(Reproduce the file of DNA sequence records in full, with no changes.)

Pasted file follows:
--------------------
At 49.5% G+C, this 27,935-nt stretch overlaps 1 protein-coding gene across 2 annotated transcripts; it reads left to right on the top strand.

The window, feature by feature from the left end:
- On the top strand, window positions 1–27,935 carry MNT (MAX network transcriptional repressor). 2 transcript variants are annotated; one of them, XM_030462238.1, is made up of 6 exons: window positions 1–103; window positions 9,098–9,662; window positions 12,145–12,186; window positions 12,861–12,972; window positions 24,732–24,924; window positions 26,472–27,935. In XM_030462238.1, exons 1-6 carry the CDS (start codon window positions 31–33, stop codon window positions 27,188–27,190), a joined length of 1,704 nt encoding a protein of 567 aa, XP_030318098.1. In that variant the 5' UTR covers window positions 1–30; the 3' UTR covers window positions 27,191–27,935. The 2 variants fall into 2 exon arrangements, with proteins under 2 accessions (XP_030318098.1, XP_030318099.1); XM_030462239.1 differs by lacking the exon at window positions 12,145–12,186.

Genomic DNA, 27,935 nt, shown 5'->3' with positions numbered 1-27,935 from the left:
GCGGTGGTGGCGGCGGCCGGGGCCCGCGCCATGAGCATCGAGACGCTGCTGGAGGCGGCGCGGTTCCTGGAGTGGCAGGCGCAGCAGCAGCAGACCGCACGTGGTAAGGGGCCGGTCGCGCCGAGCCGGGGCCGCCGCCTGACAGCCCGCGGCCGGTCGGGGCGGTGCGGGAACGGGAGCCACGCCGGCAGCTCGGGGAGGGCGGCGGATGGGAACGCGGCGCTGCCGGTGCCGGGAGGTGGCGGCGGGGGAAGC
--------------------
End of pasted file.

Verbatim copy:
At 49.5% G+C, this 27,935-nt stretch overlaps 1 protein-coding gene across 2 annotated transcripts; it reads left to right on the top strand.

The window, feature by feature from the left end:
- On the top strand, window positions 1–27,935 carry MNT (MAX network transcriptional repressor). 2 transcript variants are annotated; one of them, XM_030462238.1, is made up of 6 exons: window positions 1–103; window positions 9,098–9,662; window positions 12,145–12,186; window positions 12,861–12,972; window positions 24,732–24,924; window positions 26,472–27,935. In XM_030462238.1, exons 1-6 carry the CDS (start codon window positions 31–33, stop codon window positions 27,188–27,190), a joined length of 1,704 nt encoding a protein of 567 aa, XP_030318098.1. In that variant the 5' UTR covers window positions 1–30; the 3' UTR covers window positions 27,191–27,935. The 2 variants fall into 2 exon arrangements, with proteins under 2 accessions (XP_030318098.1, XP_030318099.1); XM_030462239.1 differs by lacking the exon at window positions 12,145–12,186.

Genomic DNA, 27,935 nt, shown 5'->3' with positions numbered 1-27,935 from the left:
GCGGTGGTGGCGGCGGCCGGGGCCCGCGCCATGAGCATCGAGACGCTGCTGGAGGCGGCGCGGTTCCTGGAGTGGCAGGCGCAGCAGCAGCAGACCGCACGTGGTAAGGGGCCGGTCGCGCCGAGCCGGGGCCGCCGCCTGACAGCCCGCGGCCGGTCGGGGCGGTGCGGGAACGGGAGCCACGCCGGCAGCTCGGGGAGGGCGGCGGATGGGAACGCGGCGCTGCCGGTGCCGGGAGGTGGCGGCGGGGGAAGC